What is asexuality? For years the definition of asexuality has been misconstrued, leading to incorrect assumptions and damaging stereotypes. Yasmin Benoit is an asexual model, writer and activist trying to bring asexuality and aromanticism into mainstream conversation. As someone who has been openly asexual for the majority of her life, and speaks about asexuality on a public platform, Yasmin has heard a wide range of misconceptions, some of which come from a well-meaning place. Yasmin has created a guide challenging and breaking down some of the most common ones so that we can hopefully hear less of them in the future!
Asexuality is the same as celibacy ✘
Asexuality is often confused with celibacy, because they can manifest in similar ways. Celibacy is the state of voluntarily being unmarried, sexually abstinent, or both, usually for religious reasons. Sure, for many asexual people, their asexuality means that they aren’t interested in having sex. However, that’s a result of their sexuality, it isn’t a lifestyle choice and it isn’t related to religion or social attitudes.
Asexual people have no sexuality ✘
Asexuality is considered as being a type of sexual orientation, or a lack of it. Asexual people experience a lack of sexual desire towards other people. I often phrase it as being a sexual orientation where your sexuality isn’t oriented anywhere. However, that doesn’t mean that asexual people have no sexuality or no sexual feelings whatsoever. Asexual people have hormones like everyone else. It isn’t uncommon for asexual people to masturbate and there are asexual people who still have sex for various reasons. Since asexuality is a spectrum, the ways in which sexuality is experienced can vary in different ways.
Asexuality is a disorder ✘
Like most other non-heteronormative forms of human sexuality, asexuality has been medicalised. The assertion that asexuality is a mental or physical disorder is incredibly harmful to asexual people and has led to false diagnoses, unnecessary medication, and attempts at converting asexual people. The most well-known example of the pathologisation of asexuality is hypoactive sexual desire disorder, which labels a lack of sexual interest in other people as a maladaptive sexual dysfunction that requires treatment. The inclusion of hypoactive sexual desire disorder in the DSM-5 has been widely criticized not just by the asexual community but by medical professionals. Unfortunately, it’s still in there.
Asexual people are anti-sex ✘
There are asexual people who are repulsed by the thought of sex, or by the thought of having sex themselves. I fall into the latter category. However, that attitude does not necessarily extend to what other people are doing. The misconception that asexual people are against other people expressing their sexuality, and that all asexual people can’t stomach conversations about sex, is quite an alienating one. It leads to asexual people being left out of important discussions about sexuality and us being portrayed as dangers to the LGBTQ+ community. It is entirely possible and incredibly common to have sex-positive attitudes and be asexual.
Asexual people just haven’t found the right person yet ✘
The idea that asexual people just need to meet the ‘right person’ who will unlock their sexual desire and ‘fix’ their asexuality is one I’ve always found quite perplexing. It’s an argument that seems to be applied to asexuality more than other orientations. You wouldn’t tell a straight guy that they just “hadn’t met the right man yet,” I’d like to think that most wouldn’t tell a gay guy that they “hadn’t met the right woman yet” either. It suggests that our sexuality is reflective of our company, that no one we have ever seen or encountered has met our standards, and thus we haven’t experienced sexual attraction to the extent that the term ‘asexual’ could be applied.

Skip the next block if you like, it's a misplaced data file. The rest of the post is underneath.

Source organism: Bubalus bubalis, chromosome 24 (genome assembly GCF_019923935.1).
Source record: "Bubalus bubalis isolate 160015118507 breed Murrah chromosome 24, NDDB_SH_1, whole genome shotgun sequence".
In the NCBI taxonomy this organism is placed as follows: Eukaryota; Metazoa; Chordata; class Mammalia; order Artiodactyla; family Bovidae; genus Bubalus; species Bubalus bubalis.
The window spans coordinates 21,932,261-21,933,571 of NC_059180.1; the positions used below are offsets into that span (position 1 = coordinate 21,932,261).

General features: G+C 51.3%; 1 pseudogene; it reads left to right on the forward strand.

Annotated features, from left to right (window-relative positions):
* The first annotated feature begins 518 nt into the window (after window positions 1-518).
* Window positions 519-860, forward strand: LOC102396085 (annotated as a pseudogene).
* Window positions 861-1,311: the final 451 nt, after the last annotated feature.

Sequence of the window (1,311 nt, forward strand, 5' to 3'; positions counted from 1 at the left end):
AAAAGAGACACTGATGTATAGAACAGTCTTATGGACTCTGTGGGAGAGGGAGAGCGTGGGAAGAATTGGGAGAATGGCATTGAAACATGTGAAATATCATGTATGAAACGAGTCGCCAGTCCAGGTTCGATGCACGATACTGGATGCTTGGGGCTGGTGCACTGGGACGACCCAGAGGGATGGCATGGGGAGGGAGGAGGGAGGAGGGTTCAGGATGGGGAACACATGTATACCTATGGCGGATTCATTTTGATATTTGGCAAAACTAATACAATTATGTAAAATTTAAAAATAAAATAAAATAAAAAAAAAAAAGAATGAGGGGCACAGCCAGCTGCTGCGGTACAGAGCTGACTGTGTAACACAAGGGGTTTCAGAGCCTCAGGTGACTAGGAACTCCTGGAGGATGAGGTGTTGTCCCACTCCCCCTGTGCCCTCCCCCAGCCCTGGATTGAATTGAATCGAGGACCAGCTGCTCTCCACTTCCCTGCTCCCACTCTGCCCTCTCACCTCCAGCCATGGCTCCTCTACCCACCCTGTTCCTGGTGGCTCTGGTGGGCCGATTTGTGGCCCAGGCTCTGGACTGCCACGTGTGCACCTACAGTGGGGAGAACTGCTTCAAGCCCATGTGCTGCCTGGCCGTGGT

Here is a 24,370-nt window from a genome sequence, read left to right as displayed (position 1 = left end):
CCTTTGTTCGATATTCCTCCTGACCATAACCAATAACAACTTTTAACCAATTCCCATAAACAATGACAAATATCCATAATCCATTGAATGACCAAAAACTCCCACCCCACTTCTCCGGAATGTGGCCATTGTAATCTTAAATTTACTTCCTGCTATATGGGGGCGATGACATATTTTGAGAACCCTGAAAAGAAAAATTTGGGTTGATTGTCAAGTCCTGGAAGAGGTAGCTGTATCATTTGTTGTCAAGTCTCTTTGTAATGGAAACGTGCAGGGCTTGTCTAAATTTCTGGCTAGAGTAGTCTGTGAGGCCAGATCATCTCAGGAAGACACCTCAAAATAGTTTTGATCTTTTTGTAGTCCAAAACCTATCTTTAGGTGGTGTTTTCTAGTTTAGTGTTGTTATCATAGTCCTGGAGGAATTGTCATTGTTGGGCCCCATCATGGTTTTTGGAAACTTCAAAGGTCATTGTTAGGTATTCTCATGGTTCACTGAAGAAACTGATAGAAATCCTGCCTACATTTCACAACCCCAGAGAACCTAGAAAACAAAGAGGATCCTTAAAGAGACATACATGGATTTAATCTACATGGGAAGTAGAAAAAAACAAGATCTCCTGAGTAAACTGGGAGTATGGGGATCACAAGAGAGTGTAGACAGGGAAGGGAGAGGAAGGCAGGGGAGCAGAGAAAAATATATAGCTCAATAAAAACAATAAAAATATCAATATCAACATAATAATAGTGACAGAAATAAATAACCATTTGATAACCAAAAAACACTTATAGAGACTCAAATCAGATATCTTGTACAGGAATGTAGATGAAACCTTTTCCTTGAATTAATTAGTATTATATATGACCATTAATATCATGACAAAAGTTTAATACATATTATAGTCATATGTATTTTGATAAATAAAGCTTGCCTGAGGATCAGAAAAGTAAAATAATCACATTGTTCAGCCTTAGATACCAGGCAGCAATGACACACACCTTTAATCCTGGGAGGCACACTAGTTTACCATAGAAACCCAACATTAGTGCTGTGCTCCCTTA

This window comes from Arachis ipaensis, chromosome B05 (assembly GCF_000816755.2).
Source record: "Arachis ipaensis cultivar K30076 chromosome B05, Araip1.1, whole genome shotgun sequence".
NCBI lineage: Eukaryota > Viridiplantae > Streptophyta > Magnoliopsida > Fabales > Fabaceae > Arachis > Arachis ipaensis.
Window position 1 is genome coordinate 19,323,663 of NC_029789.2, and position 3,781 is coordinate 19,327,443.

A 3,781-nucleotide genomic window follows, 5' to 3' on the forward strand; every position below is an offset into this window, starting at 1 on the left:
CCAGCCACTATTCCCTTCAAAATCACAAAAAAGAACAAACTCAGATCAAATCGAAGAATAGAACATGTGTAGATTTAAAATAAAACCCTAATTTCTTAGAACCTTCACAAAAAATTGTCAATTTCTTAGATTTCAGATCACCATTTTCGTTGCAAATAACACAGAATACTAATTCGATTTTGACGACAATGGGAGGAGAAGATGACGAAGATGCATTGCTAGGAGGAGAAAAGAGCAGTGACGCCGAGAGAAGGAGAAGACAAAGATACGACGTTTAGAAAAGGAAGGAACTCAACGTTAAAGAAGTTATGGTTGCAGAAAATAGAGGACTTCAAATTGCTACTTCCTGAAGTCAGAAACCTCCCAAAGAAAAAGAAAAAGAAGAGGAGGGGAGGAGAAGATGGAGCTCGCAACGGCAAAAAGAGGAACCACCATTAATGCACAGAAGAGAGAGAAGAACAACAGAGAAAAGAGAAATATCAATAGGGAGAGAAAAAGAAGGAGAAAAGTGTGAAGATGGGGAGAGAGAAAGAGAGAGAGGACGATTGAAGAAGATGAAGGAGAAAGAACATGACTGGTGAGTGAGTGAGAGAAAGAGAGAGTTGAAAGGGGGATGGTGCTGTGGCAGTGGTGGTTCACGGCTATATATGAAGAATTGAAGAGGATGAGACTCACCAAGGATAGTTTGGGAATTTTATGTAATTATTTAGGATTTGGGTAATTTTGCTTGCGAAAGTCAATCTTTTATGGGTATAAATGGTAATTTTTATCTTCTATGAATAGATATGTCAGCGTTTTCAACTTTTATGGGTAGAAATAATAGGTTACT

It ignores and invalidates all of the asexual people who have found the ‘right’ person, the asexual people in happy, fulfilling, loving relationships or have had them in the past. The validity of a relationship is not and should not be based on how sexually attracted you are to that person. This statement also plays into the notion that asexual people are “missing out” on something and haven’t truly discovered our entire selves, that we are incomplete because of our innate characteristics or our life experiences. This isn’t true either.
Asexual people don’t have romantic relationships ✘
This leads me onto this common misconception: that asexual people don’t or can’t have romantic relationships. Sexual attraction and romantic attraction are seen as being so intrinsically linked in our culture that it’s assumed that you can’t experience one without the other, which isn’t the case. The first asexual people I ever met were a married couple. It’s aromantic people who don’t experience romantic attraction, and while there are aromantic-asexual people (like myself), there are lots of asexual people who are still interested in romantic relationships and have them.
There’s an asexual demographic ✘
Even though most people don’t know much about asexuality, they still have quite a specific idea about what asexual people are like. I’ve often heard that, as a black woman and a model, that I don’t look or seem asexual. We’re stereotyped as being awkward white kids who spend too much time on social media and probably aren’t attractive enough to get laid if we wanted to. And if we are attractive enough, then we should tone that down as not to ‘give mixed signals.’ Don’t be too influenced by what you see on social media, where a certain type of person is often the loudest and most visible. Asexual people have varying ages, backgrounds, interests, appearances, and experiences, just like those belonging to any other sexual orientation.
Written by Yasmin Benoit
Feature image by 13th Disciple